Caring Hands Empowerment Foundation, an NGO, has distributed back- to- school educational support materials to pupils of Topgoodness Schools at Addo, Ajah area of Lagos.
The Executive Director of the Foundation, Jasmine Asekome, disclosed this at its outreach in Lagos.
Asekome said that she decided to impact on the school to let the children know that their environment does not define what they would become in future.
“We have supported over 300 children between Monday and today from an initial plan for 147 children. The school has branches in Addo, Badore, Ikorodu and Jakande. We supported 127 children in Ikorodu with writing materials; we paid for the school fees of 20 children there as well. In Addo, we paid for the school fees of 15 of them, gave 44 of them school shoes and writing materials for all 72 pupils.”
According to her, the Addo community is a fishing community situated by the banks of the sea whose parents are immigrants from the Republic of Benin.
“The truth is that I have been a product of a community like this while growing up, knowing that I went to 10 different primary schools in my lifetime, from one village and one community to another.
“And for me, looking at where I am now and what I have been through, the environment and circumstances of my upbringing did not define me and did not stop me from achieving what I have achieved today,” Asekome said.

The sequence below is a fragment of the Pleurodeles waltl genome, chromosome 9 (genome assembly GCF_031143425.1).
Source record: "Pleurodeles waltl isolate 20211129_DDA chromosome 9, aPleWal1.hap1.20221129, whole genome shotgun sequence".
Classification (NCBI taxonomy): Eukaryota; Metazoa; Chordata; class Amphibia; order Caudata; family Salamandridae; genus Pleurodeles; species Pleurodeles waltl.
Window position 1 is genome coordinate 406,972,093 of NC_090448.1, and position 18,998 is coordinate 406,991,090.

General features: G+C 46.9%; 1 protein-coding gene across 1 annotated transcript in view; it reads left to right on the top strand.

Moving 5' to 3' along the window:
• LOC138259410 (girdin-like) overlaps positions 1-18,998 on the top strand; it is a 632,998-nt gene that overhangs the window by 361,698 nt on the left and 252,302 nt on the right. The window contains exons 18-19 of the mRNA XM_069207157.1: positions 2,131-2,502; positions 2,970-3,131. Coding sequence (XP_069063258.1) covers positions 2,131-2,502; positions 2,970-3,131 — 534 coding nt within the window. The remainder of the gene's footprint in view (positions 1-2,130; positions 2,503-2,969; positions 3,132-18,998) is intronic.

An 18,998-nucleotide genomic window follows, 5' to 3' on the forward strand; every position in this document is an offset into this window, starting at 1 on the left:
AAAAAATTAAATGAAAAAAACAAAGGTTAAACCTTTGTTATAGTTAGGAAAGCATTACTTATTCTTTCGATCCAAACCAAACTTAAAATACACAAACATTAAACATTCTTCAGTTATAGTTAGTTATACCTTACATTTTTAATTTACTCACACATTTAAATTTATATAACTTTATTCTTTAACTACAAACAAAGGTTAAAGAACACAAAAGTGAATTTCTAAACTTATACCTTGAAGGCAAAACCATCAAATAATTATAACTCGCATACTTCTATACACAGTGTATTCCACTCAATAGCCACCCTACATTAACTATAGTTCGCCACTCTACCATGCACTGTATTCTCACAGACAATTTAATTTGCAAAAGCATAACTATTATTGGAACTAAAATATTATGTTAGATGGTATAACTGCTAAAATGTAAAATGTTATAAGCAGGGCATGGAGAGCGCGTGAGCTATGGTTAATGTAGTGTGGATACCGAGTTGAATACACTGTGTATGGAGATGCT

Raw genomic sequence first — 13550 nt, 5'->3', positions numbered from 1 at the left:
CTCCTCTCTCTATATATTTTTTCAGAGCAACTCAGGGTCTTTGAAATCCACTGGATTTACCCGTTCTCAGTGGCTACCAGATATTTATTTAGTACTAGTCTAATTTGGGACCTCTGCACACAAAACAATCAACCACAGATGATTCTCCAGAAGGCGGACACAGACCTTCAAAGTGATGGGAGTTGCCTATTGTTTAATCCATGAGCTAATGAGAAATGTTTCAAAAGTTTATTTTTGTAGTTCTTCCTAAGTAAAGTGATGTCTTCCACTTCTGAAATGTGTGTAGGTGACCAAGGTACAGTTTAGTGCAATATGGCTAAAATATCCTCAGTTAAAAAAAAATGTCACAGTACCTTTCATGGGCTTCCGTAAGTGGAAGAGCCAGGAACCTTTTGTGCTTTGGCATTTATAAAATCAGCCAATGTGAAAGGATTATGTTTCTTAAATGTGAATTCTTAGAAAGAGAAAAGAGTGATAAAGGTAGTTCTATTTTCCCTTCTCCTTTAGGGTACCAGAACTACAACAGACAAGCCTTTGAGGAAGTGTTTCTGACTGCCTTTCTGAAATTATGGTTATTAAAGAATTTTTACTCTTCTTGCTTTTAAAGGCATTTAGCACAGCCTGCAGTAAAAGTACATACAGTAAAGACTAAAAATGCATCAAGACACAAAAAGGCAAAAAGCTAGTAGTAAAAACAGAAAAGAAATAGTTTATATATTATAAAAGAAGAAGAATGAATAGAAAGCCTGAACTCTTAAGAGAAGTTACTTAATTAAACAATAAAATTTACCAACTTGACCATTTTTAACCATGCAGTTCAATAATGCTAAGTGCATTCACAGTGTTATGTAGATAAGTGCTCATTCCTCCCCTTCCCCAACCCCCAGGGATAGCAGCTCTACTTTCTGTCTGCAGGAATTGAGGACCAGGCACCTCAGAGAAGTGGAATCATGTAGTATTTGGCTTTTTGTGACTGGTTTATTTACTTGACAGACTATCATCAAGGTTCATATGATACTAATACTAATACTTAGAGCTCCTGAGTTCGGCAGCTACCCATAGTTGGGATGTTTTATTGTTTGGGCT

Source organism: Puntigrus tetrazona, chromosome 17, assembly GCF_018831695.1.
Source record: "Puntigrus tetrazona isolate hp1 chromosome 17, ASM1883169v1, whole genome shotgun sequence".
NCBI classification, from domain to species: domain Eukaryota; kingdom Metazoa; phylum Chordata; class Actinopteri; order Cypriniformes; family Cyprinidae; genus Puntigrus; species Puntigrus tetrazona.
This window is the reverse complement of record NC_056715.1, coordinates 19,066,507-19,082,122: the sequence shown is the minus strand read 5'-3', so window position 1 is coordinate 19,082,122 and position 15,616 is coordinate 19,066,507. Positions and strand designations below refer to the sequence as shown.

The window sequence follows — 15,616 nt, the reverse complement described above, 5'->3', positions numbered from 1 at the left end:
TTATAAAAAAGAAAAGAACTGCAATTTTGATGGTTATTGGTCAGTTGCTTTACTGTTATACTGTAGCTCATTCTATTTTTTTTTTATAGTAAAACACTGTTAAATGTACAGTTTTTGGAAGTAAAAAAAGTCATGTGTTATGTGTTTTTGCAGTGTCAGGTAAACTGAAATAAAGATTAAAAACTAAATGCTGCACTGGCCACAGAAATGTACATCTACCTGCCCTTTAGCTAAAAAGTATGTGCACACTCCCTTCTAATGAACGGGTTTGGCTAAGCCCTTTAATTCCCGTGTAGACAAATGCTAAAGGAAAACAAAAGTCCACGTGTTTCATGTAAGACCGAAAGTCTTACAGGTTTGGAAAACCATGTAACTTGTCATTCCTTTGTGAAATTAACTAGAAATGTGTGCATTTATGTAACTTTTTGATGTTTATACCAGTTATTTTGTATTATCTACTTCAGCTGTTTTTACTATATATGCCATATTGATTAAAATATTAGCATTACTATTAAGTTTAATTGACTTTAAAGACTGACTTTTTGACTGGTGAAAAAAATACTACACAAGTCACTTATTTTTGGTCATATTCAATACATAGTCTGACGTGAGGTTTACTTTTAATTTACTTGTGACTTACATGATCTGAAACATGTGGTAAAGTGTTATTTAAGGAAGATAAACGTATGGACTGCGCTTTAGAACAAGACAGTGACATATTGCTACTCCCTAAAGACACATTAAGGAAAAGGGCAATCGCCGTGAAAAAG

She said the outreach to the school was a message from one survivor to another.
The Executive Sirector emphasized that one’s environment should not be an obstacle to achieving one’s dream or from even dreaming big.
“You don’t have to be limited by where you are. You don’t have to feel that because you are a product of a slum community, then you cannot dream big. That was one of the things that just drove me to say okay, you know what, wherever they are I want to reach out to them.
“I want to keep pushing them and just give them that hope that I am there. I’m there with them holding their hands to achieve them to achieve their dreams for basic education,” Asekome said.
She said the foundation was also prepared to get volunteer teachers to assist those already in the school.
She expressed gratitude to Cohere, an international organization from East Africa supported by the Open Society Foundation, who gave the grant to facilitate the intervention.
While thanking individuals who have been supporting the foundation, she appealed for more support to be able to engage more teachers for the school.